RV Living

5 Helpful hints to know before you go RVing for the first time

How to dive into the RV lifestyle with no prior experience

Kate McCallum and Adam Doolittle learned a lot as they made their way from Canada’s east coast to the west coast with their chocolate lab dog, Bella, and calico cat, Paris Frances.
Kate McCallum and Adam Doolittle learned a lot as they made their way from Canada’s east coast to the west coast with their chocolate lab dog, Bella, and calico cat, Paris Frances. — Photo courtesy Full Time Canada

Diving headfirst into a fun new endeavour, like RVing across Canada, for example, may seem straightforward enough to a seasoned RVer or downright impossible for someone who’s never set foot in an RV. Whichever end of the spectrum you find yourself on, there’s always something to learn from those who have undertaken the task. Their accomplishments and failures can enlighten and encourage RV adventure-seekers to pursue goals they never thought possible or hadn’t considered in the first place. 

Kate McCallum, RV blogger for Full Time Canada, along with her common-law partner Adam Doolittle, set out to cross Canada from east coast to west coast without any prior RVing experience. The newbies studied up on what they figured they needed to know and discovered the rest as they journeyed along the Great White North. Here are McCallum’s top tips to know before you go on a big RV outing.

Full-time RVers get to explore some of Canada’s most immaculate architecture, like this cathedral in Montreal.
Full-time RVers get to explore some of Canada’s most immaculate architecture, like this cathedral in Montreal. — Photo courtesy Full Time Canada

1. Less is more

The main change for a lot of people is reducing their possessions and then living without those possessions. For us, that actually was quite easy and we haven’t missed anything. 

2. Off-season RVing has its advantages

It was quite a brave move taking a 32-foot fifth wheel from P.E.I. to B.C., having never towed anything close to that size before. Doing it in September and October allowed us to have less traffic on the roads, which made the drive much easier.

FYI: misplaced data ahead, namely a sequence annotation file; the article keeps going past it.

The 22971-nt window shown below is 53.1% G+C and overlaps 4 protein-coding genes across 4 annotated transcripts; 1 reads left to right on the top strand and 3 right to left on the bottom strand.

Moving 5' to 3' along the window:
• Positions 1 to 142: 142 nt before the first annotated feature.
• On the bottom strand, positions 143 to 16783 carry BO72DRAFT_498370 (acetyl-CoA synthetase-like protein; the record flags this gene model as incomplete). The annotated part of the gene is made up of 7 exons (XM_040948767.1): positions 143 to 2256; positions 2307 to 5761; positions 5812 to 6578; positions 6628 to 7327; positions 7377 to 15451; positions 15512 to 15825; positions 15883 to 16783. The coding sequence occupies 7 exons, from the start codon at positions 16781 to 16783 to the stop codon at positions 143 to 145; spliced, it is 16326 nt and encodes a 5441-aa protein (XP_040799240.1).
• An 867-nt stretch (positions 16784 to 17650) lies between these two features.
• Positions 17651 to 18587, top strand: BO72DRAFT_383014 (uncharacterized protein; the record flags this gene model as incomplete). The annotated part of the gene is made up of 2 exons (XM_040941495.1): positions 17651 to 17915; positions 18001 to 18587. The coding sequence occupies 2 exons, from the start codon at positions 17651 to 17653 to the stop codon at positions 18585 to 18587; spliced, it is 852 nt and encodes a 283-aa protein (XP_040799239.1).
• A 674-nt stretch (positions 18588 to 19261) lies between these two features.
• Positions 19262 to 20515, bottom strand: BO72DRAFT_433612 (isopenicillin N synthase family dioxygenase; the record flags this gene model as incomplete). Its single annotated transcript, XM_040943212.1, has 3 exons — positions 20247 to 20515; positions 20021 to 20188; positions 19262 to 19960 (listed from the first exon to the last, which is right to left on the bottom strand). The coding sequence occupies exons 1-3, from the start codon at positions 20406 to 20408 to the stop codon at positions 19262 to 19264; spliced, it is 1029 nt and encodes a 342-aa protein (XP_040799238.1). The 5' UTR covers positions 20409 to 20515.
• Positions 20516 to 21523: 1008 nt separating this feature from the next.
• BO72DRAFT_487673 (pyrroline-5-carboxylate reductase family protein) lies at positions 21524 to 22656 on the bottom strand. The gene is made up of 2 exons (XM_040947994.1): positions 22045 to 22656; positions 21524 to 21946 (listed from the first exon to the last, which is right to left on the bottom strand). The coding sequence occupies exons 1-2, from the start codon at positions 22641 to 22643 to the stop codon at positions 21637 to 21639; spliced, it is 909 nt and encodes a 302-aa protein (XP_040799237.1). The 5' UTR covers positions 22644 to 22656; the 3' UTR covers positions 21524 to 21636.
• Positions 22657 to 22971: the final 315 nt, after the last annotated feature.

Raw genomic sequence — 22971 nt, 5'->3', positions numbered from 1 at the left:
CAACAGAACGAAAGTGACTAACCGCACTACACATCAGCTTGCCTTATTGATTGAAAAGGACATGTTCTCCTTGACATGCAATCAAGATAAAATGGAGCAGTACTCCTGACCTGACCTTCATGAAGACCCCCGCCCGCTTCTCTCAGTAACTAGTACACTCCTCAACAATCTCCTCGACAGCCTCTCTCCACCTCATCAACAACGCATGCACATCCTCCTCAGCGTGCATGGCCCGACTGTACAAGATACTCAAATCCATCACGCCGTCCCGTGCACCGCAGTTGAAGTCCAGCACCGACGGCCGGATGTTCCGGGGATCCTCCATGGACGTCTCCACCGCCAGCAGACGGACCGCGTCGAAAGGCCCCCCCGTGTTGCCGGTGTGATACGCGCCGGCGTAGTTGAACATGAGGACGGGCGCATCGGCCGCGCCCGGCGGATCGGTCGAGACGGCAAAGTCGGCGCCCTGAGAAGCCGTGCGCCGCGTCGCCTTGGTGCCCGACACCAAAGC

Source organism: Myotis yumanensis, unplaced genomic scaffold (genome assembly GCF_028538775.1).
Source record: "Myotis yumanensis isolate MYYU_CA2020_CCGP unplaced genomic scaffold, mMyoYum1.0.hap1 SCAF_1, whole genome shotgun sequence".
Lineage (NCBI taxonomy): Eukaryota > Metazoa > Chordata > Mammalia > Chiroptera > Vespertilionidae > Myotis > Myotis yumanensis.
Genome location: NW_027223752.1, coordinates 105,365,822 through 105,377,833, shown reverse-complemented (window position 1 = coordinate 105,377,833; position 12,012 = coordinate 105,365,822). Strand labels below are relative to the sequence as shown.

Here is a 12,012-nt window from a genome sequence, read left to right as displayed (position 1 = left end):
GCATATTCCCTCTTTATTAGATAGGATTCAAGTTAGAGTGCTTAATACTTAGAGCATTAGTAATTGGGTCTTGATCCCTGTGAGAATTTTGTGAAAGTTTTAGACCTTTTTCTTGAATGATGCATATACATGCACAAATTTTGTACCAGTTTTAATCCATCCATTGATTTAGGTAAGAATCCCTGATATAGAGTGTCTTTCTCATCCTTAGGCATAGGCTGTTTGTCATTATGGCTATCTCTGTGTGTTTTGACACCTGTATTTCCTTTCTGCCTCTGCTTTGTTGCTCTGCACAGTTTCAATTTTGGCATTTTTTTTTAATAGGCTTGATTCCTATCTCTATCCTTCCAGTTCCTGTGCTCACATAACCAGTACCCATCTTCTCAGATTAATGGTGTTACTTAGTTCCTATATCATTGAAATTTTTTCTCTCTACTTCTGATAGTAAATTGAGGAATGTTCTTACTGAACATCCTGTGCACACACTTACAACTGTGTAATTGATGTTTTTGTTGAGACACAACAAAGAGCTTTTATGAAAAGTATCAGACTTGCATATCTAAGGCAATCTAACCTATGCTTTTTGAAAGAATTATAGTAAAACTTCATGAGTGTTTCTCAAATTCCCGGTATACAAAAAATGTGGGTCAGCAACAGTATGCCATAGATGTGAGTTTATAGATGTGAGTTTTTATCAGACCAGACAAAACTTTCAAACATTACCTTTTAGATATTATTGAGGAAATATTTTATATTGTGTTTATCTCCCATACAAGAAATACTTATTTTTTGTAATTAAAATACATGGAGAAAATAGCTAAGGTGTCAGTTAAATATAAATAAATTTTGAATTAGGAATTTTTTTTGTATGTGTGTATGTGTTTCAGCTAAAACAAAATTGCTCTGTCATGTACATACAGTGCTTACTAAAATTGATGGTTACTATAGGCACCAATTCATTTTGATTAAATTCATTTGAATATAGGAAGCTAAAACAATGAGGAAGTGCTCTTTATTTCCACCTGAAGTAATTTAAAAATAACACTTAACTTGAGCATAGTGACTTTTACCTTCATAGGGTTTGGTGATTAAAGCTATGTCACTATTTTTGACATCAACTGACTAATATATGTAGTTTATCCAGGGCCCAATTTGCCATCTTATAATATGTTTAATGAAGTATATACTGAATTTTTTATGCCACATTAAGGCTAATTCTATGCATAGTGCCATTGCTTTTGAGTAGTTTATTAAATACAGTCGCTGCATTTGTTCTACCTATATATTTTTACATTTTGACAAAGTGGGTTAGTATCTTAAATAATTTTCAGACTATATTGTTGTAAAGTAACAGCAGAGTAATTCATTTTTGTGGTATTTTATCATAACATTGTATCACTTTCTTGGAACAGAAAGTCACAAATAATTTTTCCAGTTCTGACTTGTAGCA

3. Water damage is a big problem 

When we purchased our 2008 Heartland Sundance, we did it in the middle of a cold New Brunswick winter. While this probably helped our final price a little bit, it also meant that neither ourselves or our sales agent wanted to spend a lot of time outdoors looking through freezing cold RVs. 

The day we picked up our RV in May, it was noticeable that there was delamination on both sidewalls. While this doesn’t always mean water issues, it also doesn’t instil confidence. We later found a soft spot in two of our slides which then had to be repaired at a large cost. Knowing that we’ve kept the RV watertight as much as possible, we believe that these issues were pre-existing to our ownership. 

If possible, purchase from a drier area of Canada. This can help limit the possibility of previous water damage.

4. Inspection, inspection, inspection

If you’re buying used, don’t rush a purchase. Try to get every little bit of that RV inspected beforehand. 

5. Dehumidify and surge protect to the max

Buy yourself a full-sized dehumidifier and a surge protector. A dehumidifier will keep your RV bone dry and a surge protector can save your RV’s electrical system or more. Ours possibly saved our RV from burning to the ground after a faulty connection started to overheat at the pedestal of our surge protector so it stopped drawing power. The surge protector plug was melted and we had to buy a new one, but it saved us from a potential fire with our pets inside while we were away from the RV. Don’t skimp on either of these purchases. Get the best of the best.

Travelling across Canada offers RVers some stunning sights, like these hoodoos in Drumheller, Alberta.
Travelling across Canada offers RVers some stunning sights, like these hoodoos in Drumheller, Alberta. — Photo courtesy Full Time Canada

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